where H is a Hilbert space and V is a Banach space contained in H and each of the
above inclusions is continuous and each space is dense in the next one. The standard
example of a Gelfand triple is H_{0}^{1}
(D )
⊆ L^{2}
(D )
⊆
( )
H10 (D)
^{′} with the convention that
L^{2}
(D )
is identified with its dual space. Thus for f ∈ L^{2}
(D )
, f is considered as
something in
( )
H10 (D )
^{′} according to the rule
〈f,ϕ〉 ≡ (f,ϕ)L2(D)
This is a very pleasant thing to contemplate and it is natural and transparent. However,
there are other ways to come up with a Gelfand triple which are much more perverse.
The following is an example of such a thing along with an application. See [?] and
references given there. I think this idea is due to Lions.
First consider the following situation.
X →θ Y
where θ is continuous, linear and one to one and X is a Banach space. Then θ
(X )
⊆ Y
and you could define
||θx||θ(X) ≡ ||x||X .
Then θ
(X )
can be considered the same thing as X because θ preserves distances and all
algebraic properties. Thus people write X ⊆ Y to save space. In the above simple
example, it is obvious what θ is. This is because the things in H_{0}^{1} and things in L^{2} are
both functions defined on D and we can simply take θ to be the identity map. However,
you might have H be the dual space of something. Thus it consists of bounded
linear transformations defined on some Banach space. Then it becomes necessary
to specify the manner in which vectors in V can be considered as vectors of
H.
Let ∞ > p ≥ 2. Then letting D be a bounded open set, H_{0}^{1}
(D )
embedds
continuously into L^{p′
}
(D )
. That is
||ϕ||p′ ≤ C ||ϕ|| 1. (32.1.1)
L H 0
(32.1.1)
Here
1′
p
+
1
p
= 1. Also note that an equivalent inner product on H_{0}^{1}
(D )
is
∫
(f,g)H10 ≡ D ∇f ⋅∇gdx
Then with respect to this inner product, the Riesz map is given by −Δ.
^{′}? If
it is not dense, then there exists g^{∗}∈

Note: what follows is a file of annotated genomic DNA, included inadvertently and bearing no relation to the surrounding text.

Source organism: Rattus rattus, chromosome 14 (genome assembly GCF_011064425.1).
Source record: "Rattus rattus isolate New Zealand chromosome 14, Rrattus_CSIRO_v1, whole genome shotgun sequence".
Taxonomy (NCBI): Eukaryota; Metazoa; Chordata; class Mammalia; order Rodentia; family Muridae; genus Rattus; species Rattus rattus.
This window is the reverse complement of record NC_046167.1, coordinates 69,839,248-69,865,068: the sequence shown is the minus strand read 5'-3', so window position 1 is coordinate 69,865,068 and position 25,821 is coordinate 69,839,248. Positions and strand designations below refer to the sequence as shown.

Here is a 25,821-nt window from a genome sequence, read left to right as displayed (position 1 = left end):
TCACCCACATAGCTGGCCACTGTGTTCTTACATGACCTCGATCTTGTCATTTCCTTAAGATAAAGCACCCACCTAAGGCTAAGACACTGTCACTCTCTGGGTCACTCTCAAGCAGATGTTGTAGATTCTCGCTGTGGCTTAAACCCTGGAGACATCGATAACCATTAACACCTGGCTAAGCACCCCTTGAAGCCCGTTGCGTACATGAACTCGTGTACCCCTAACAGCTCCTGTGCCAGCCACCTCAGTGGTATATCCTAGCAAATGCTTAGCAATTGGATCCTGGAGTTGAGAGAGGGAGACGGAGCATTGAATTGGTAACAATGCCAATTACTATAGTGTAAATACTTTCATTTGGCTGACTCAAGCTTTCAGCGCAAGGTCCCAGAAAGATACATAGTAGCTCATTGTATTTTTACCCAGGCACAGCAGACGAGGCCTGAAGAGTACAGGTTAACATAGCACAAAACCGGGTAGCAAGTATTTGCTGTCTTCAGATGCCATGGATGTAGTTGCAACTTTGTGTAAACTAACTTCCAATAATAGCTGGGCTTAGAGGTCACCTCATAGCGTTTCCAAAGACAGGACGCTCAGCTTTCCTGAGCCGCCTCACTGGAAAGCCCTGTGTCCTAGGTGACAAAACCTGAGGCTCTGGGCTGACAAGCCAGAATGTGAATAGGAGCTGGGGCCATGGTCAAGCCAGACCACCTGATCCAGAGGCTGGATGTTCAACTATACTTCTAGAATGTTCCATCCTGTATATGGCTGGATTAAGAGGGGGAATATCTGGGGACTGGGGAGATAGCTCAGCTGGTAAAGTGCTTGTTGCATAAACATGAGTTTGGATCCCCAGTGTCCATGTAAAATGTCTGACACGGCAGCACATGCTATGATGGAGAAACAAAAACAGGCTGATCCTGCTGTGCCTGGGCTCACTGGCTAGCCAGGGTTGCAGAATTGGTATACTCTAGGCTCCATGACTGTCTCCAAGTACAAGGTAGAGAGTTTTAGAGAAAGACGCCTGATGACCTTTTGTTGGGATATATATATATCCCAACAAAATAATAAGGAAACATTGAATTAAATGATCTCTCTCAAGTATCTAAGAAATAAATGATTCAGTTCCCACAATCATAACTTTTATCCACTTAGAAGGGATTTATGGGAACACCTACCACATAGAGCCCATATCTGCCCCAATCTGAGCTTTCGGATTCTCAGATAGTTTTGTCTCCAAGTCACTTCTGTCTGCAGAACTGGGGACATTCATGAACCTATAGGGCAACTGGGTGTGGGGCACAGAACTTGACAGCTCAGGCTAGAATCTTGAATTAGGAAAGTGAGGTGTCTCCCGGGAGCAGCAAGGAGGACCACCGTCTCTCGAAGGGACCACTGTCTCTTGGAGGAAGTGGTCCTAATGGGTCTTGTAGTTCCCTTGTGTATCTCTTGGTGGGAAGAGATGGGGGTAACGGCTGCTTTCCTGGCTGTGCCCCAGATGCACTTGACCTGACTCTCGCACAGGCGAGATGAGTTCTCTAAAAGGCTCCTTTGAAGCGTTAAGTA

(Lp(D ))
^{′} which is not the limit of vectors of H.
Then since L^{p}
(D )
is reflexive, an application of the Hahn Banach theorem shows there
exists f ∈ L^{p}
(D )
such that
〈g∗,f〉 p ′ p ⁄= 0, 〈− Δϕ,f 〉 p ′ p = 0 (32.1.2)
(L(D)),L(D) (L (D )),L (D)
(32.1.2)
for all −Δϕ ∈ H. However, it was just shown H could be considered a subset of
(Lp (D))
^{′} in the manner described above. Therefore, the last equation in the above is of
the form
∫
0 = (− Δ ϕ,f) = 〈f,ϕ〉 = f ϕdx
H D
and since this holds for all ϕ ∈ H_{0}^{1}
(D)
, it follows by density of H_{0}^{1}
(D )
in L^{p′
}
(D )
, that
f = 0 and now this contradicts the inequality in 32.1.2.
Now Δ is defined on H_{0}^{1}
(D )
and it delivers something in
(H10)
^{′}≡ H. Of course
H_{0}^{1}
(D)
is dense in L^{p′
}
(D)
. Can Δ be extended to all of L^{p′
}
(D)
? The answer is yes and
it is more of the same given above. For ϕ ∈ H_{0}^{1}
(D )
,−Δϕ ∈ H ⊆
(Lp (D))
^{′}. Then by the
above, for ϕ ∈ H_{0}^{1}
(D )
and f ∈ L^{p}
(D )
,
∫
〈− Δ ϕ,f〉 ≡ 〈f,ϕ〉 ≡ fϕdx
D
|∫ |
|〈− Δ ϕ,f〉| ≡ |〈f,ϕ〉| ≡ || f ϕds||≤ ||ϕ|| ′ ||f ||
| D | Lp(D) Lp(D)
and so −Δ is a continuous linear mapping defined on a dense subspace H_{0}^{1}
(D)
of
L^{p′
}
(D )
and so this does indeed extend to a continuous linear map defined on all of
L^{p′
}
(D )
given by the formula
∫
〈− Δg,f〉 ≡ D fgdx
This proves the lemma.
Thus letting V ≡ L^{p}
(D )
, and H ≡
(H1 (D ))
0
^{′}, it follows V ⊆ H ⊆ V^{′} is a Gelfand
triple with the understanding of what it means for one space to be included in another
described above. To emphasize the above, for −Δϕ ∈ H,f ∈ L^{p},
∫
〈− Δ ϕ,f〉 ≡ (− Δϕ,f) ≡ 〈f,ϕ〉 ≡ fϕdx
H D
More generally, for g ∈ L^{p′
}
(D)
,−Δg ∈
(Lp(D))
^{′} according to the rule
∫
〈− Δg,f〉 ≡ Dfgdx.
With this example of a Gelfand triple, one can define a “porous medium
operator” A : V → V^{′}. Let Ψ be a real valued function defined on ℝ which
satisfies